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Kunming Yunnan

Colorful Yunnan – Over half of China’s 55 minorities live in this province.

Kunming Photo Album ⇔ (Clicking on photos reveals the entire caption and often makes them bigger.) 

 

Kunming, Yunnan

We lived in Kunming from 2005-2010, and always love returning! Its nickname is “Spring City” because it has mild winters, and long cool summers–we didn’t even need an air conditioner!

The first thing that struck me on my first visit was the blue sky–we moved from Xi’an, and although there were many things we loved about Xi’an, we rarely saw blue skies and we got very tired of coughing every morning because of the pollution. After spending two weeks in the hospital with pneumonia (Xi’an, January 2005) we decided it was time to look for “bluer skies” and we found them in Kunming (Yunnan Province).

I had several pages about Kunming on my old website; they may make it here eventually, but for now I’ll post some of the photos here from “downtown,” the International Horticultural Expo and the Minorities park; I’ll also show Kunming’s connection to the Flying Tigers and the Burma Road, On the old site you can find a “digital treasure hunt” for Green Lake Park, photos of Kunming Medical University (as well as other past universities I’ve taught or studied in), photos/essays from my students about the practice of medicine in China, and much more.

The plaza’s fountain/sprinkler is very popular when Kunming’s hot sun is out in force. In the background you see the city’s biggest mosque, and St John’s church is just to the left (not shown). This attractive view is now gone, since a new department store/movie complex stands between the mosque and the fountain (as shown in this 2012 photo).

The main plaza downtown is a wide car-less street with shops of every description. When I took this photo, this beautiful gate was flanked by KFC and Parkson’s on one side, and Pizza Hut on the other. Not far from the gate, you can find a fountain (next photo).

 

 

 

A key focus of activity in Kunming is the beautiful Green Lake Park. Russian sea gulls have been spending the winter here for decades, and Vivian enjoyed going to watch them fly around the lake.

 

Kunming has several Wal-Marts and Carrefours, as well as other large Chinese or international markets, but the biggest market is Lou-si-wan–a vast wholesale shopping area with everything from Christmas trees to clothes, and from shoes to plumbing supplies. If a Chinese-made product is not at Lou-si-wan, it’s probably not available in Kunming. To the right is the old Lou-si-wan in Kunming, torn down in 2009 when the complex was enlarged and moved to Chenggong (about 45 minutes from Kunming).

A friend of ours in Kunming was part of a group working to set up a Flying Tigers theme park in Lijiang. The Flying Tigers were a highly successful group of American volunteers who fought side-by-side with the Chinese army, overcoming tremendous odds to stop Japan from bombing cities in south China and to protect the Burma Road (see reference below). We had the chance to introduce this park-idea to my parents (in the photo above, 2007) and to friends, and all were impressed by the vision and plans for this interesting museum and tribute to American-Chinese cooperation. Unfortunately, the group had to give up on the park, being unable to get enough sponsors. But there IS a very nice Flying Tigers Museum in Chengdu. Maybe someday I can show you some photos…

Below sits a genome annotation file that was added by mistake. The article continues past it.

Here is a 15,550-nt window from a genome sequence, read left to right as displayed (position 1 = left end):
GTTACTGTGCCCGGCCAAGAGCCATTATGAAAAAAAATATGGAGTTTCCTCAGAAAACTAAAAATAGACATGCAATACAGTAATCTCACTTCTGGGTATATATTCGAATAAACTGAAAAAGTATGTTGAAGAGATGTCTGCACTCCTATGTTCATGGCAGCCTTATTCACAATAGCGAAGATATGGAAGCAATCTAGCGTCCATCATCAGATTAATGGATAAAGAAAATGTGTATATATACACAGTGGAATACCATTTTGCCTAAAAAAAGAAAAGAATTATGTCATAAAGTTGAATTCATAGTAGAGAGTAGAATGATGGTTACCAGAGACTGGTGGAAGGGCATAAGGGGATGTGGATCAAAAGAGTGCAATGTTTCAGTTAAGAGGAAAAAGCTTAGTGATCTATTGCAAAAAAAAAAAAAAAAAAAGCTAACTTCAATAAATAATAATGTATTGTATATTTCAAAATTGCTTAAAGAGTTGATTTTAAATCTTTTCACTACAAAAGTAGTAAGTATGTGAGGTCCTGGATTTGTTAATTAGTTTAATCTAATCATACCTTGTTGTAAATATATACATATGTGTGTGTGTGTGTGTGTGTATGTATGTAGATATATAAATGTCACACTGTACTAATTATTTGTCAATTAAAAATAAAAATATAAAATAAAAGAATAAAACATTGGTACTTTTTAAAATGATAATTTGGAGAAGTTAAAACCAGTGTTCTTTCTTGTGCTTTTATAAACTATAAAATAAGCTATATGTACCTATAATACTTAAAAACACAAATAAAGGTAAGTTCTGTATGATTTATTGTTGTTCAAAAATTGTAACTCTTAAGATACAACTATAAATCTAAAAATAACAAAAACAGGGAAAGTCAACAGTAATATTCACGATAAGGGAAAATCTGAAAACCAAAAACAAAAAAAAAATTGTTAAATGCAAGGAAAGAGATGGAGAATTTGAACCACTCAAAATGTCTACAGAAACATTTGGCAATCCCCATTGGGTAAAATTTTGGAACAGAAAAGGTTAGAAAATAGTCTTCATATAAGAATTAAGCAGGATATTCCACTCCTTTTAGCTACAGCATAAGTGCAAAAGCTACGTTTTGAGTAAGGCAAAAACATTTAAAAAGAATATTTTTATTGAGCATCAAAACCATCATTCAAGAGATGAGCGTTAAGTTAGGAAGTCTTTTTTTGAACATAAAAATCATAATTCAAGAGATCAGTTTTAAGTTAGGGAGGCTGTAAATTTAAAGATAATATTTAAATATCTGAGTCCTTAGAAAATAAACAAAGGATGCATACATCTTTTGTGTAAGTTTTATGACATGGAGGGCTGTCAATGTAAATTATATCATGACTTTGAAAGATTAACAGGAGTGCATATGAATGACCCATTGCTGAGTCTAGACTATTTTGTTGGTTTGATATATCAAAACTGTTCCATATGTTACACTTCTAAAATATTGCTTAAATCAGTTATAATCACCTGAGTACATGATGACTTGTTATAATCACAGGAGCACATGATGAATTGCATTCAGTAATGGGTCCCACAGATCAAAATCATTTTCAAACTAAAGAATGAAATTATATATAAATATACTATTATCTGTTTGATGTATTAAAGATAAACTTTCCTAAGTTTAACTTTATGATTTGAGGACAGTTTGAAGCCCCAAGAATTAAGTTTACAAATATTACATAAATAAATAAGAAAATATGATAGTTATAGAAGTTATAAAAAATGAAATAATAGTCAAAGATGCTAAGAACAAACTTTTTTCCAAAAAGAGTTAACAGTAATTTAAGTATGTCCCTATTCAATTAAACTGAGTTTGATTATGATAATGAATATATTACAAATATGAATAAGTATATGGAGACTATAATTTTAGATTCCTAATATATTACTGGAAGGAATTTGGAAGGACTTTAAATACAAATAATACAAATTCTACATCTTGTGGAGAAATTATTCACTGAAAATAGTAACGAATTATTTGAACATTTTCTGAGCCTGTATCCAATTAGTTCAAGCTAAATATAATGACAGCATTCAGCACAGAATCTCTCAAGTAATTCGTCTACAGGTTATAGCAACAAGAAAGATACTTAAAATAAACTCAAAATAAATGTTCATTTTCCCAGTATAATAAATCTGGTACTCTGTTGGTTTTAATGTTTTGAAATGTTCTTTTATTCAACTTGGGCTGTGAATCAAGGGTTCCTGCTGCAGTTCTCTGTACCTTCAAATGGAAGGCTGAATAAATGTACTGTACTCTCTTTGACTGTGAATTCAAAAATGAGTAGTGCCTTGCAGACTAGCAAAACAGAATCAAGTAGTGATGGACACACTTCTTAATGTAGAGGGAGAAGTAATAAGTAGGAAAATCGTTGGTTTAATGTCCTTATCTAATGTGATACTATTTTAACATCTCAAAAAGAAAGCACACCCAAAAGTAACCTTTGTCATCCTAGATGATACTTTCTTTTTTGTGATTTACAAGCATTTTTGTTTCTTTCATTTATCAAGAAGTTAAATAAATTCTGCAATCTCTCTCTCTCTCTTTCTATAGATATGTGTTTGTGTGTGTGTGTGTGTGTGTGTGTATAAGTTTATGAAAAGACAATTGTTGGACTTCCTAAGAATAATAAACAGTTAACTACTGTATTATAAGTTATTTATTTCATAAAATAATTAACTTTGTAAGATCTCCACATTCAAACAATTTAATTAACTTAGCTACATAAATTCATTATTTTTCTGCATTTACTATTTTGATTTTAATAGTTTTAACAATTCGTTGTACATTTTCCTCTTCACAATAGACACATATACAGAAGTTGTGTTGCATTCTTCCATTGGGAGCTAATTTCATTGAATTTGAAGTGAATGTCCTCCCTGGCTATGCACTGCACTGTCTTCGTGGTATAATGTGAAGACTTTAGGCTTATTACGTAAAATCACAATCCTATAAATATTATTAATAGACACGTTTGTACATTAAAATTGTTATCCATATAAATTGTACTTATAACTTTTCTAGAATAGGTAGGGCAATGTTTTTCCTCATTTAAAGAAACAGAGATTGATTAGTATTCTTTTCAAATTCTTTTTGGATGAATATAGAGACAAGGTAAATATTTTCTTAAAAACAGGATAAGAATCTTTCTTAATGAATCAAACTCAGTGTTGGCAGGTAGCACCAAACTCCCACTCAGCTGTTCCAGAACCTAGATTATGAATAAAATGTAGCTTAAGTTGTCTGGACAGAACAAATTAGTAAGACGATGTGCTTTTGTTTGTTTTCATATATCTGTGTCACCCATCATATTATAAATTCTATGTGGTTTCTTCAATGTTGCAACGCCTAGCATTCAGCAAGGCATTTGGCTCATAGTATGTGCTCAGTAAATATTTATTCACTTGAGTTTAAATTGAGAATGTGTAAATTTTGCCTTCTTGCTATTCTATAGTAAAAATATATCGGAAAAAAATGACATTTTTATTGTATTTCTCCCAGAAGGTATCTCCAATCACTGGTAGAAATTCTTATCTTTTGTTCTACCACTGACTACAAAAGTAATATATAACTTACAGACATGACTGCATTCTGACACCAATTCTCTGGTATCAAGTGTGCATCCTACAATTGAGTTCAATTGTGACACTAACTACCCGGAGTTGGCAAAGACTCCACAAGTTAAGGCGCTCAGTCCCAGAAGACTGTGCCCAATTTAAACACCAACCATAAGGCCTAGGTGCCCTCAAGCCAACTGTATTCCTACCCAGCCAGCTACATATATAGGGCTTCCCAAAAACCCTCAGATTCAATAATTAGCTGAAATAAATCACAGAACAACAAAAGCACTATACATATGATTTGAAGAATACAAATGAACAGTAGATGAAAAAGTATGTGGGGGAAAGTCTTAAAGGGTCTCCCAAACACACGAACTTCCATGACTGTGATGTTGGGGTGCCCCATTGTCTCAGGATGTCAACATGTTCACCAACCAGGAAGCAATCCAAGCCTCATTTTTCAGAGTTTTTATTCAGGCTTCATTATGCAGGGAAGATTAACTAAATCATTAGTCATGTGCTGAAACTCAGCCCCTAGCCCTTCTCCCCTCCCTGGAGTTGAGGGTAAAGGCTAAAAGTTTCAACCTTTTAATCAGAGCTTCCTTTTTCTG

Kunming’s National Minorities Theme Park has scale models or replicas of many famous Yunnan buildings, including these famous three pagodas of Dali. After visiting the park, take a cable car from the back gate up West Hill (seen in the background here) for a great view of Kunming and Dian Chi (Lake).

This montage is from the National Minorities Theme Park, where you can hear and see native dances, buildings, music, costumes, and more. This is another favorite place to take visitors.

Kunming has a long, proud history. The area was particularly important during World War 2 (called the War of Resistance Against Japan or War Against Japanese Aggression here in China). “Dian Mian Highway” is called “The Burma Road” in English. This marker was close to the back gate of our apartment complex in Kunming, and it commemorates the work done by both Chinese and foreign workers to build the Burma Road–China’s supply lifeline in the early 1940s. This is the spot where the road began.

We took hundreds of photos of Kunming, so this is just a “little taste” of a great place to live and work.


©2017 Michael Krigline. For contact info, visit About Us. To make a contribution, see our Website Standards and Use Policy page (under “About Us”).

About Krigline.com

All content ©2017 Michael Krigline unless otherwise noted. This is the personal website of Michael & Vivian Krigline: building social bridges in SE Asia since 1999. We also run Krigline.com, www.krigline.com.cn, and EFLsuccess.com. {If you are looking for our son, Andrew Krigline, Click Here.} Most of our resources are available for use in a class, church, etc., if used according to our Website Standards and Use Policy, which also talks about cookies; by visiting, you agree to these policies. Thanks for stopping by!

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